- Rian Craig Johnson
December 17, 1973 (age 47)
- Karina Longworth (m. 2018)
Rian Craig Johnson (born December 17, 1973) is an American filmmaker and television director.
Johnson is best known for writing and directing the neo-noir mystery film Brick (2005), the comedy-drama film The Brothers Bloom (2008), the science fiction thriller film Looper (2012), and the space opera film Star Wars: The Last Jedi (2017).
He is also notable for directing three episodes of the AMC crime drama television series Breaking Bad: "Fly", "Fifty-One" and "Ozymandias". Both "Fifty-One" and "Ozymandias" have received universal praise, and are considered to be among the series' best episodes. For his work on "Fifty-One", Johnson won the Directors Guild of America Award for Outstanding Directing – Drama Series in 2013.
Johnson was born in Silver Spring, Maryland. He grew up in Denver, Colorado, and was raised in San Clemente, California, since he was in sixth grade. He later attended San Clemente High School (graduating in 1992), where Brick was predominantly filmed. He attended the University of Southern California and graduated from the USC School of Cinematic Arts in 1996. Johnson's first short film, Evil Demon Golfball from Hell!!!, which is loosely based on Edgar Allan Poe's "The Tell-Tale Heart", was included as an easter egg on the Looper Blu-ray.
Johnson's film career, as told to Robert K. Elder, author of The Film That Changed My Life, was largely inspired by Annie Hall, a film that he said "broke so many rules in terms of film narrative." He stated: "It moved me in a way that very few other films have moved me. That's something that, I pray to God, if I am able to keep making movies, I can only hope, twenty years down the line maybe, I'll be able to approach."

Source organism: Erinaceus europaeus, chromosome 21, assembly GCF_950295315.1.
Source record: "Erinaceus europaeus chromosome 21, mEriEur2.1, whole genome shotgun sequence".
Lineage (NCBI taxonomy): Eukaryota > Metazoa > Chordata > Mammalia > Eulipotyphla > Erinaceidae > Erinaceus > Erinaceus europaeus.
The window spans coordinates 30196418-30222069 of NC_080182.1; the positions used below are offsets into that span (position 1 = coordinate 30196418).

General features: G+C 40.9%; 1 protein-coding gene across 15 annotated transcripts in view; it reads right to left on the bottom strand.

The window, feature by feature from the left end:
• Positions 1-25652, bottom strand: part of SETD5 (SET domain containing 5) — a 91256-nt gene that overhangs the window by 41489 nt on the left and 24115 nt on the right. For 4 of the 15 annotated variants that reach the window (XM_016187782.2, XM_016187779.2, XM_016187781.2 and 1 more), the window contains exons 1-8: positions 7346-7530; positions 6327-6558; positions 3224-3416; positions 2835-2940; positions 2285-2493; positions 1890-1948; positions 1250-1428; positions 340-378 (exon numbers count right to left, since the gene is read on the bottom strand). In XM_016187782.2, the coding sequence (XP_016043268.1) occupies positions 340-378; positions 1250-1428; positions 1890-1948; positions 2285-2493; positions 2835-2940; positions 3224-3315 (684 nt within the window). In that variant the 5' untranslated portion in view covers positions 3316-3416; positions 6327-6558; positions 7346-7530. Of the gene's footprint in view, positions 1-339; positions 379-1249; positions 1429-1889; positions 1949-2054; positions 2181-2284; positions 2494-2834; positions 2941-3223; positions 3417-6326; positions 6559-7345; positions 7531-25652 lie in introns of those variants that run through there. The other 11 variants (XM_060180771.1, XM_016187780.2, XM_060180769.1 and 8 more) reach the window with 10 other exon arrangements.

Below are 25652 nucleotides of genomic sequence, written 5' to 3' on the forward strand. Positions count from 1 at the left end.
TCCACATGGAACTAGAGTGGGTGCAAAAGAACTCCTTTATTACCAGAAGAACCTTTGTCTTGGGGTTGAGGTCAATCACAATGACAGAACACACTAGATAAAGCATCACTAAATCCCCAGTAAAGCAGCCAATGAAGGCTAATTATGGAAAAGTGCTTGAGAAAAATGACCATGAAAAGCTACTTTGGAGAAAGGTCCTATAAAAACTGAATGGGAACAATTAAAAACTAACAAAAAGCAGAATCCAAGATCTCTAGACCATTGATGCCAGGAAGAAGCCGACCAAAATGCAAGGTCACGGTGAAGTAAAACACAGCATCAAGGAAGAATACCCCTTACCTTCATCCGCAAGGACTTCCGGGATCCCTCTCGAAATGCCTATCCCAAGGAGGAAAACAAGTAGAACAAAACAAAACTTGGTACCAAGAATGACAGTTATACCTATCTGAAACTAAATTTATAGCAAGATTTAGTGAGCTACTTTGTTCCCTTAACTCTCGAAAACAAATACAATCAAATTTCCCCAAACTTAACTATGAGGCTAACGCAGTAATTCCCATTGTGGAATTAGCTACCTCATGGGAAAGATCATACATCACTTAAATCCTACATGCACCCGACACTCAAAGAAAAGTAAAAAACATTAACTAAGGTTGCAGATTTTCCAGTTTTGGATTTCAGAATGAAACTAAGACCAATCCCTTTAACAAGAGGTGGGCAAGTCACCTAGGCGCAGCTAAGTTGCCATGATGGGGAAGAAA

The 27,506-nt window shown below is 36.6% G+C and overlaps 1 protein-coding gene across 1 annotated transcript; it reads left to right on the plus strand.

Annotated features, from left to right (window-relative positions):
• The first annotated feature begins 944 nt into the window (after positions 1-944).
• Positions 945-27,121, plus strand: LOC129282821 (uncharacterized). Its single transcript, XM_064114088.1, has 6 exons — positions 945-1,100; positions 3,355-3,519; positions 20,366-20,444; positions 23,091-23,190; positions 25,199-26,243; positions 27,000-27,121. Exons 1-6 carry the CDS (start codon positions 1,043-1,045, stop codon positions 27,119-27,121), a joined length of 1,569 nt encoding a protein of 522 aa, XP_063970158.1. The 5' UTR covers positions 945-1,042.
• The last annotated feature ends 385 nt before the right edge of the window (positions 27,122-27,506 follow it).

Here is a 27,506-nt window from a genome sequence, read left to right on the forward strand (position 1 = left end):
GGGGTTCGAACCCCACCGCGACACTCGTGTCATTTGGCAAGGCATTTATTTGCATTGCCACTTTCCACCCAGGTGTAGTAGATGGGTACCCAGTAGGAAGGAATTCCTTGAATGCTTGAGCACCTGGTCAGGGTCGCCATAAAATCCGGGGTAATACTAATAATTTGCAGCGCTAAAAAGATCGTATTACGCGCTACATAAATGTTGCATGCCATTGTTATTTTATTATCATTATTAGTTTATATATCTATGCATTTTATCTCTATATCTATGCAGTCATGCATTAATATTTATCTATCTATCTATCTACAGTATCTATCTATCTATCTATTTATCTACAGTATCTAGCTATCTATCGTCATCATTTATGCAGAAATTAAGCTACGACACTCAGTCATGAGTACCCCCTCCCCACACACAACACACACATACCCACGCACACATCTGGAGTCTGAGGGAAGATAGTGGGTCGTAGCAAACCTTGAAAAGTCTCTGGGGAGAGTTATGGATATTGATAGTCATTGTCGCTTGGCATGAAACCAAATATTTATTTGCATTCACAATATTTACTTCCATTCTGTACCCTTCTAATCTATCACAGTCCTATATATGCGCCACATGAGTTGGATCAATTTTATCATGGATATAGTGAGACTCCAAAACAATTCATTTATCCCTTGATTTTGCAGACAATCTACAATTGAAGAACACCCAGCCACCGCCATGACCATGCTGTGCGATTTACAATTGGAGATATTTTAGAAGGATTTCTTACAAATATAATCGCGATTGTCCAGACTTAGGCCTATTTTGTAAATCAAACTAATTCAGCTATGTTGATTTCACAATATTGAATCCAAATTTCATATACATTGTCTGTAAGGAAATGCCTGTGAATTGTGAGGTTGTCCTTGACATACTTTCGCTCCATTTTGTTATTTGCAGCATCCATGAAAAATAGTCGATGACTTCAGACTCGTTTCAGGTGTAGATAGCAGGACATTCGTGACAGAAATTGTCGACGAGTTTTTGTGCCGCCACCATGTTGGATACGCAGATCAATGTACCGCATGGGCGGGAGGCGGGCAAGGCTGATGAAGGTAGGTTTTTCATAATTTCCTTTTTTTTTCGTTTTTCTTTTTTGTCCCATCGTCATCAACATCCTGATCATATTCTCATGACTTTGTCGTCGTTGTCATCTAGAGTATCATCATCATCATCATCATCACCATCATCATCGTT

His debut film, Brick, made for just under $500,000, is a crime drama. Johnson has often said that he looked to the novels of Dashiell Hammett as inspiration for the film's unique use of language. While the film is classified as a film noir, Johnson claims that no references were made to film noir during production, so as to focus the production away from reproducing a genre piece. Brick was released on DVD by Focus Features.
Johnson directed the video for the Mountain Goats' song "Woke Up New" in 2006. He is a professed fan of the band, and was asked to direct the video when bandleader John Darnielle noticed a reference to them in the credits for Brick. A song is credited to "The Hospital Bombers Experience", which is a reference to the Mountain Goats song titled "The Best Ever Death Metal Band in Denton". Johnson also directed a live performance film of the Mountain Goats' 2009 album The Life of the World to Come. The film consists of a single shot, depicting Darnielle performing the entire album on guitar and piano with minimal accompaniment. This film was screened in New York City, Chicago, Seattle, and Portland, Oregon upon its completion, and was released as a limited edition DVD on Record Store Day (April 17, 2010).
Johnson's second film, The Brothers Bloom, is a con-man story released in theaters in May 2009, and later on DVD by Summit Entertainment.